To Withhold, or Not to Withhold, That Is the Question: A Step-by- Step Approach to the FIRPTA Income Tax Withholding.

Author:Acevedo, Gil O.
Position::Foreign Investment in Real Property Tax Act of 1980
 
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The Florida real estate market has fluctuated over the last few years. Nevertheless, Florida continues to be a popular place for foreign investors to purchase real estate. In 2017, the National Association of Realtors (NARR) revealed that 22 percent of international investments in real estate within the United States were in Florida, the highest among all states, followed by California and Texas. (1) According to the NAR's study, foreign buyers and recent immigrants purchased approximately $153 billion of residential property between April 2016 and March 2017. (2) These foreign buyers will eventually become foreign sellers, and these foreign sellers may then be subject to the Foreign Investment in Real Property Tax Act of 1980 (FIRPTA). (3)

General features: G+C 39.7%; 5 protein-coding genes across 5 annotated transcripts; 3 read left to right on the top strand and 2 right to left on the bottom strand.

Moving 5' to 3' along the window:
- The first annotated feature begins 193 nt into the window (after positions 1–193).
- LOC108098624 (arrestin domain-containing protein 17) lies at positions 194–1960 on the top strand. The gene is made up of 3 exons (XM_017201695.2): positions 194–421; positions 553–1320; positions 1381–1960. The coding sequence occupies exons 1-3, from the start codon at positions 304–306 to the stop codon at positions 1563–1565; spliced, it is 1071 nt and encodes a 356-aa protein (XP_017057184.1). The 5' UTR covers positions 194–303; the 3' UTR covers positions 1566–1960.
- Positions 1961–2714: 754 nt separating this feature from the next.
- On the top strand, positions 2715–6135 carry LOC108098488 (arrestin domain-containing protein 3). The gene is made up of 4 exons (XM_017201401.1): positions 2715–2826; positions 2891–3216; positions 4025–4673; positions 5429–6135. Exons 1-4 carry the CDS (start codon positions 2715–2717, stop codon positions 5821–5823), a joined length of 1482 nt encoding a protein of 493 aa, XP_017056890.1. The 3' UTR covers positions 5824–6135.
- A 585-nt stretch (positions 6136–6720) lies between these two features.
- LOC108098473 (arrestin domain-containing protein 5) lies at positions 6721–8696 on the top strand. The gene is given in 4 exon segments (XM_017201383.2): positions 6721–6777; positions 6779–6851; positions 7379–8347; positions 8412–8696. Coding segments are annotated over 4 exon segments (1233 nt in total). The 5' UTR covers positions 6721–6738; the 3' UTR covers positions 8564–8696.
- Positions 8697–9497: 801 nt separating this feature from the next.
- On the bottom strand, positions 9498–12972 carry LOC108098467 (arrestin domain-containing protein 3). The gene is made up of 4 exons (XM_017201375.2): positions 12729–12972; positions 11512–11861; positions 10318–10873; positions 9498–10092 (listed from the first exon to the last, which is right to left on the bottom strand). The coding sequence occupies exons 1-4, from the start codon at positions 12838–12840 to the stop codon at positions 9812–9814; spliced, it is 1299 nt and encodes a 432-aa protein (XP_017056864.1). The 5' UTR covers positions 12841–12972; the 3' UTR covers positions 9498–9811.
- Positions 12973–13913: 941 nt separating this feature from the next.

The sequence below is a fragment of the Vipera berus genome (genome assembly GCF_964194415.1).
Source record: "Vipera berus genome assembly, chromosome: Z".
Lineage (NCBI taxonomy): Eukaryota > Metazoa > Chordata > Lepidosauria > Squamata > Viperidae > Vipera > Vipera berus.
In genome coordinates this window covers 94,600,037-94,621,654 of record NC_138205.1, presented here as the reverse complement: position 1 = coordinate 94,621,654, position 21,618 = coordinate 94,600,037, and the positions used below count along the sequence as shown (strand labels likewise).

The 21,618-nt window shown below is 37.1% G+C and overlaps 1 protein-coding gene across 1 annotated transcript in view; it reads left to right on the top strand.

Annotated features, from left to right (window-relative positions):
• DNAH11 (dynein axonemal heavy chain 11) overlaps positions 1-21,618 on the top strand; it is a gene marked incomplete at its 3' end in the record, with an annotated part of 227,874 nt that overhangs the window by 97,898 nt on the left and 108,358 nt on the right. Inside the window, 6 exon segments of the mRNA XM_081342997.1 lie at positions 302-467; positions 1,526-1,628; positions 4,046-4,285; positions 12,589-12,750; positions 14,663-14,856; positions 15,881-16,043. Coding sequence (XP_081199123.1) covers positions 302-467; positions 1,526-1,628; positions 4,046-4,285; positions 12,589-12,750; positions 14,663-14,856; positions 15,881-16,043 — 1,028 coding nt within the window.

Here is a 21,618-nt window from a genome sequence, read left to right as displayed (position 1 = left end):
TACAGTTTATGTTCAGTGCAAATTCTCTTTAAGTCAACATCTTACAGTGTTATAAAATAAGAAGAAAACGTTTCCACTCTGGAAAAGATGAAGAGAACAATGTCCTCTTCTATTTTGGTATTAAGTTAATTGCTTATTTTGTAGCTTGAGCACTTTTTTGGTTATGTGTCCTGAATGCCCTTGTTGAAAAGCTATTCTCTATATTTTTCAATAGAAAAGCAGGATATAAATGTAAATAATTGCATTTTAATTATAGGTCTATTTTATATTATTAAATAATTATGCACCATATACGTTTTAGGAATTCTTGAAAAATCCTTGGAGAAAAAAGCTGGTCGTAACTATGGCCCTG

Under FIRPTA, a foreign seller of U.S. real property is subject to a tax withholding at closing, and the buyer in such transaction is obligated to submit the tax withholding to the IRS. (4) This article provides a brief history of FIRPTA and lists the different types of sellers involved in transactions. Furthermore, it guides the reader through a step-by-step approach in determining 1) whether the seller is a U.S. person or foreign person (be it an individual, limited liability company, corporation, partnership, or trust); 2) whether the FIRPTA withholding applies to a given transaction or if it falls under an exception; and 3) what is the amount of the tax withholding. To help guide real estate practitioners through the analysis, included is a FIRPTA paradigm (decision matrix) divided into Part A--Seller Analysis and Part B--Residential Exceptions. Similarly, endnotes list many references and examples as resources to learn more about FIRPTA. The idea is for the real estate practitioner to be better equipped to handle real estate transactions in which FIRPTA issues arise. More importantly, the article increases awareness of FIRPTA and ensures compliance with its requirements, as noncompliance of FIRPTA requirements may result in late fees, payment of interest, civil liabilities, and even criminal penalties. (5)